In many areas, broiler production is affected every year by several episodes of massive bird mortality because of the confluence of high temperature and humidity values during summer seasons. This problem causes great economical losses and animal suffering, which is inconceivable in a modern society, which uses a high technological investment at these poultry farms and establishes regulations to ensure animal welfare. In the last decades, mechanical ventilation was incorporated at intensive poultry farms to improve the thermal comfort of the animals [1,2], but the problems related with heat stress have not been solved yet [3,4]. Cross-mechanical ventilation is widely used in poultry farms but the problems of mortality and broiler stress appears more frequently in hot and humid climates, especially in summer. For this reason, it is crucial to explore thoroughly the efficiency of these ventilation systems in order to improve the whole livestock building design and to improve their indoor environment. Whereas natural ventilation does not consume electric energy to force air exchange, mechanical ventilation requires a certain amount of energy to activate the fans, the automation of inlets and other electric/electronic facilities. Obviously, an optimization of energy consumption is desired to reduce farm costs and to reduce the demand of electric energy. A great percentage of electric energy is provided by fossil fuels, nuclear or other non renewable sources. A reduction of electric energy consumption in livestock farms can be achieved by optimizing livestock building design and improving ventilation efficiency by an appropriate management. This may contribute to reduce costs for farmers, and indirectly may reduce the consumption of fossil fuel or other non-renewable sources contributing to the control of the global warming. In agricultural systems such as greenhouses or farms, two methodologies are used to analyze problems related to the indoor environment: direct measurements by the suitable electronic instrumentation and Computational Fluid Dynamics (CFD) techniques. The CFD procedures are very emergent techniques in many fields of science and engineering. However, it is necessary a suitable instrumentation system to validate the simulations. Whereas CFD techniques and associate instrumentation are widely developed in other fields of engineering (e.g., aerodynamic, automotive, spatial, chemistry, nuclear, simulation of fire...), in agricultural engineering they are less developed, particularly in the study of indoor environments of farms. A possible reason for this fact is that direct measurements by means of multi-sensor systems for poultry farms are complex and they have not been tested with great success yet [5]. Previous research has focused on the design of sensors and data acquisition systems to measure the environmental parameters according with the ranges and particularities of these complex buildings (large dimensions, automatisms of fans and air-inlets, feeding and watering equipment, refrigerating and heating systems…), which is essential to carry out the validation. A robust measurement system adapted to the hard environmental conditions at poultry farms was designed, which allowed data acquisition at conditions of isotemporality at multiple points [5]. Such a system is necessary to validate CFD measurements due to the great sudden fluctuations of air velocity in time and space generated at mechanical ventilation.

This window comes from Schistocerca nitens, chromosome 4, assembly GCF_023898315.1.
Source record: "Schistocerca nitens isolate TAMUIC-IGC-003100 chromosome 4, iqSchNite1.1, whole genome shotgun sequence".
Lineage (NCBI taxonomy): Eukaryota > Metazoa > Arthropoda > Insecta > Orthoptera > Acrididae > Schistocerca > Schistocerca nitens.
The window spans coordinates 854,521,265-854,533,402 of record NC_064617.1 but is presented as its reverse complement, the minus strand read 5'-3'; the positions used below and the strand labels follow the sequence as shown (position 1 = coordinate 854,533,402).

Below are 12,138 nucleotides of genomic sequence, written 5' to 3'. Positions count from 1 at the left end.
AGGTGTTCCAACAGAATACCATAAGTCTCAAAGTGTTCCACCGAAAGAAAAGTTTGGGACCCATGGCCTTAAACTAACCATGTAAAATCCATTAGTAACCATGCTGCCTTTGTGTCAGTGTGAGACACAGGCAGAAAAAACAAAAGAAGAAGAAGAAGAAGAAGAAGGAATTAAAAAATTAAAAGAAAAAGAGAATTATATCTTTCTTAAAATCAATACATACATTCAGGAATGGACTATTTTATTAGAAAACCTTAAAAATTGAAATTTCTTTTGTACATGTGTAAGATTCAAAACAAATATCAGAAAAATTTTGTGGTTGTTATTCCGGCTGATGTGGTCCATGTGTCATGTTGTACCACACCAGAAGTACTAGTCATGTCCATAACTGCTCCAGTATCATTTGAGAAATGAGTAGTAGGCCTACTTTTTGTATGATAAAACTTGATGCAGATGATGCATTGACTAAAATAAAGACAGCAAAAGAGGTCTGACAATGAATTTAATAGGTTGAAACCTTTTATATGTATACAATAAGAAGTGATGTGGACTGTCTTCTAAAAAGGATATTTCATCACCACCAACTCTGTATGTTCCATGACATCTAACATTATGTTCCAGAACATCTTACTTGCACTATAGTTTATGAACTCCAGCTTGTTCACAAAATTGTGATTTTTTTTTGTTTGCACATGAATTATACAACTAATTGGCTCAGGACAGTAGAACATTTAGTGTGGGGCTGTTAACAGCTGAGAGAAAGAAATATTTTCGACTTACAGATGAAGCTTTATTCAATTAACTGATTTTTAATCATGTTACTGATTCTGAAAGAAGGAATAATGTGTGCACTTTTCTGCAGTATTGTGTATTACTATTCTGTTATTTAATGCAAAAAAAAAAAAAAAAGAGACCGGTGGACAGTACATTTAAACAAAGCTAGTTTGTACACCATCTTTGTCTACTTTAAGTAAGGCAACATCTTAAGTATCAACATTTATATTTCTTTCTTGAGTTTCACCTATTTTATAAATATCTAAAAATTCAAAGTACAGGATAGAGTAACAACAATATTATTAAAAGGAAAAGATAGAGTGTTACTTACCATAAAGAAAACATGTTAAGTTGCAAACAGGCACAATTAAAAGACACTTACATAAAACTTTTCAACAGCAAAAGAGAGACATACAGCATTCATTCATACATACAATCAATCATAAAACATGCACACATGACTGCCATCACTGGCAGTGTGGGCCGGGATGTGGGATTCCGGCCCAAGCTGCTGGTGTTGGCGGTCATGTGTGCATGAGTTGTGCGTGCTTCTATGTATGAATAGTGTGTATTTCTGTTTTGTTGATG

Broiler production offers meat at reasonable price to the consumers and in the current context of economic crisis the consumption of broiler meat is increasing due to its price-quality relation. In this sense, poultry meat must maintain its quality, reducing mortality and other costs. Intensive production normally takes place at mechanically ventilated farms that with a high level of investment which allows a high density of animals and more thermal comfort in comparison with naturally ventilated farms. In this way, housing conditions is acknowledged to influence animal welfare more than animal density [6]. In the European Union (EU), a specific regulation related to intensive production and welfare of broilers has been developed (EU Council Directive 2007/43/EC) [7]. According to this Directive, the countries of EU must ensure that broiler facilities are constructed and operated to provide the animals with a proper environment in terms of temperature, relative humidity and gases (ammonia and carbon dioxide). Several studies have demonstrated the influence of thermal effects on the broiler performance: [8] studied the effects of air and temperature on broiler performance; [9] studied the effect of air velocity on broiler performance and feed and water consumption; [10] affirmed that the air velocity alters the broiler performance under harsh environmental conditions; [11] studied the poultry responses to heat stress; [12] studied the effects of high-air velocity on broiler performance; [13] studied the ventilation, sensible heat loss, broiler energy and water balance under harsh environmental conditions.